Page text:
In the early 2000s, as Western societies witnessed an obesity epidemic, attention further shifted to the effect of obesity and excessive caloric intake on cancer development. A clear association between adiposity and increased risk of development of multiple types of cancer was then demonstrated (9). Excessive adiposity is known to increase oxidative stress, insulin resistance and insulin levels, and inflammation and to induce changes in hormones and growth factors concentration that are all favorable to tumor cells (10). Fat cells produce protumorigenic molecules like IGF-1, IL6, and leptin that promote tumor cell survival and growth. The connection between high calorie diet, insulin resistance, and cancer growth led to the testing of metformin, an antidiabetic drug, in the prevention and treatment of cancer (11). Children who are part of this obesity epidemic are also affected. It has been shown that acute lymphoblastic leukemia (ALL), the most common childhood cancer, is affected by adiposity. Adipocytes act as a sanctuary for leukemia cells, protecting them from the injury of chemotherapy (12), and obesity in children with ALL at time of diagnosis negatively affects response to induction therapy (13).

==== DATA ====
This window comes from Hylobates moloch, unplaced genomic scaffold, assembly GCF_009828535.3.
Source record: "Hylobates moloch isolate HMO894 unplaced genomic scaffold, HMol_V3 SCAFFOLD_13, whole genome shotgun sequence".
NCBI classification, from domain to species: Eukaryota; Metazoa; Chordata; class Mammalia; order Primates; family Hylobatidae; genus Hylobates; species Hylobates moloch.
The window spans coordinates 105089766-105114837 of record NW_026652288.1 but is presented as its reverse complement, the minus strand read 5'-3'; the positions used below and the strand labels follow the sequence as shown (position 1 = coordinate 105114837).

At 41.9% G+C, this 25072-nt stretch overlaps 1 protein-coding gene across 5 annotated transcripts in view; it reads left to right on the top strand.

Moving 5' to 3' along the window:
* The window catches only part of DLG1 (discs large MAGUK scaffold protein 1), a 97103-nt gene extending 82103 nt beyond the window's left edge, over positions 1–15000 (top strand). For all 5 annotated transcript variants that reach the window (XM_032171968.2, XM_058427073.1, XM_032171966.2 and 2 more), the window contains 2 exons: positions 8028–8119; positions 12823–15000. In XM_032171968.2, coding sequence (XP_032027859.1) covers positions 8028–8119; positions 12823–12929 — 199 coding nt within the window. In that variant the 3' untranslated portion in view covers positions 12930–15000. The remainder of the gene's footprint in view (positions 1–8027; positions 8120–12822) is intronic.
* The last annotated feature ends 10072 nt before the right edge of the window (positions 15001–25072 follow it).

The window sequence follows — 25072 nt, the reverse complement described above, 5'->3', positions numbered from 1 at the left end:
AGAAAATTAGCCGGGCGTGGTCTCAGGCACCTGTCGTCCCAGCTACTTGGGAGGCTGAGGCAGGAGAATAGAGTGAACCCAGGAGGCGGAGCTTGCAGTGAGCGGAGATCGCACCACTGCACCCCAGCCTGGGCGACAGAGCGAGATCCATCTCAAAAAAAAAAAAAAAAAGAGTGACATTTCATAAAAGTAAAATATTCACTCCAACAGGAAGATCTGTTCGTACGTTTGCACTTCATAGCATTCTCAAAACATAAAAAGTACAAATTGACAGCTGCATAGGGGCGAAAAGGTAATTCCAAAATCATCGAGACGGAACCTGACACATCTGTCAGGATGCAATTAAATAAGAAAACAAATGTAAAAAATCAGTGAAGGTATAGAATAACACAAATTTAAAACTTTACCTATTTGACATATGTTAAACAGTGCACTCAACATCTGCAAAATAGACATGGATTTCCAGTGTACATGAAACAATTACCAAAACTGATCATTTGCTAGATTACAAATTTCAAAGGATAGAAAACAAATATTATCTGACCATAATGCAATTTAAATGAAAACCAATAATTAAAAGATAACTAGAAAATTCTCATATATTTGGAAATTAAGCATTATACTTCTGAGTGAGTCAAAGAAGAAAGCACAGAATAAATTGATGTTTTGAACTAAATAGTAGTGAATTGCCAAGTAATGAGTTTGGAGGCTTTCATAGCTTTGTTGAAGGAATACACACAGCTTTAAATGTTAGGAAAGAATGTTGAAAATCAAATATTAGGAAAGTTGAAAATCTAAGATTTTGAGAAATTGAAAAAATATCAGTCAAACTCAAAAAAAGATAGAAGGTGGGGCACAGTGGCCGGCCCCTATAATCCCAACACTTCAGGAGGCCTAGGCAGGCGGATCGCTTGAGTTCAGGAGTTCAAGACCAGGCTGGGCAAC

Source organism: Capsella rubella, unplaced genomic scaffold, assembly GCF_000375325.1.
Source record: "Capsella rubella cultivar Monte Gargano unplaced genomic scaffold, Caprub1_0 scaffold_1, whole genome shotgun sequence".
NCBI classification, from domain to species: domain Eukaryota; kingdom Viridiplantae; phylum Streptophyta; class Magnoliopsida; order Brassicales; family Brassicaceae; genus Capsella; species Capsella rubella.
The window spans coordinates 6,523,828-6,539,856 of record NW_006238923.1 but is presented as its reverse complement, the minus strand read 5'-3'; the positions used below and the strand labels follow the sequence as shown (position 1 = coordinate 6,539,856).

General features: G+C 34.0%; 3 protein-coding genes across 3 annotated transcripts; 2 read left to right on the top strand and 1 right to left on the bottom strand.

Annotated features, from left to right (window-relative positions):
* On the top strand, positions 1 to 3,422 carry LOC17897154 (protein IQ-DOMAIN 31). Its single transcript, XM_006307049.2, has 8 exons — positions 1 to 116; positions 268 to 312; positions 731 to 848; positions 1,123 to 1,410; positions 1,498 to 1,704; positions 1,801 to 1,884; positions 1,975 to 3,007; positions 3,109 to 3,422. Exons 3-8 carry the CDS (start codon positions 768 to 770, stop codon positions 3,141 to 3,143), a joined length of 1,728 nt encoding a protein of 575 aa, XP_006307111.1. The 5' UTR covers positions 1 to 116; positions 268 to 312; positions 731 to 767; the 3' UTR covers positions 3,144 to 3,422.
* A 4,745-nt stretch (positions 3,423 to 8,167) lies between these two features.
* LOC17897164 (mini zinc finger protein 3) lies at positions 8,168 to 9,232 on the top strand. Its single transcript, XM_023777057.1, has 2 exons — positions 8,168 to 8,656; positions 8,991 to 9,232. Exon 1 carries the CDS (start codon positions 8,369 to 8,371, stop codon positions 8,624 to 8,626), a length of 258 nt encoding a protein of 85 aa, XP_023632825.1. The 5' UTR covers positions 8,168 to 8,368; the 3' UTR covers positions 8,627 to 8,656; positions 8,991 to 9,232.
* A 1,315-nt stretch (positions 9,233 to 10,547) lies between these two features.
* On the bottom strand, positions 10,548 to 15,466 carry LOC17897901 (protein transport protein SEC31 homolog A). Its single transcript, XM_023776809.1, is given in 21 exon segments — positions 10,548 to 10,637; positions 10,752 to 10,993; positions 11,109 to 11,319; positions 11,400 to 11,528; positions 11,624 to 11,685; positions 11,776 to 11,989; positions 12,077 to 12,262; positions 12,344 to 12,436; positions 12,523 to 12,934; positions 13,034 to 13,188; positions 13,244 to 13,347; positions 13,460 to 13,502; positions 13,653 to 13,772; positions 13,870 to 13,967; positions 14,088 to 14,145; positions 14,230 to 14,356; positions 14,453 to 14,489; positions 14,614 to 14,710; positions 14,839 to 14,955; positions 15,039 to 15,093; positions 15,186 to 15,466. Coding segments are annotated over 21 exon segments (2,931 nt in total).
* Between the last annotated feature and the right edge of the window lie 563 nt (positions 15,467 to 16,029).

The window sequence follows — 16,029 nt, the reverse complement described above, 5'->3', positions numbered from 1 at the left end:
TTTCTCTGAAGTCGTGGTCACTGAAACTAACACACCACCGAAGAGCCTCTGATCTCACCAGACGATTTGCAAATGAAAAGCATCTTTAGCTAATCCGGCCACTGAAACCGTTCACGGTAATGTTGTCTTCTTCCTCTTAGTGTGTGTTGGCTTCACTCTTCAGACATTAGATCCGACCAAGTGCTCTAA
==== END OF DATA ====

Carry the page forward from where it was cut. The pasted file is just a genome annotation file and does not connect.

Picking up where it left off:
We have thus come a long way since the original articles of Bauman and of Tannenbaum published in Cancer Research in the early 1940s in understanding the molecular mechanisms explaining their original observations. But the conclusion remains the same. Calorie restriction without malnutrition has a negative effect on cancer development, whereas excessive calorie intake and adiposity have a positive effect on cancer. A last and important point that these articles make is to remind us that cancer is not a disease limited to a number of proliferating and mutated cells but a process that results from complex interactions between these mutated cells and their surrounding environment, stromal cells and inflammatory cells, and extracellular matrix proteins that constitute the tumor microenvironment and socioeconomic factors that constitute the macroenvironment.
Disclosure of Potential Conflicts of Interest
No potential conflicts of interest were disclosed.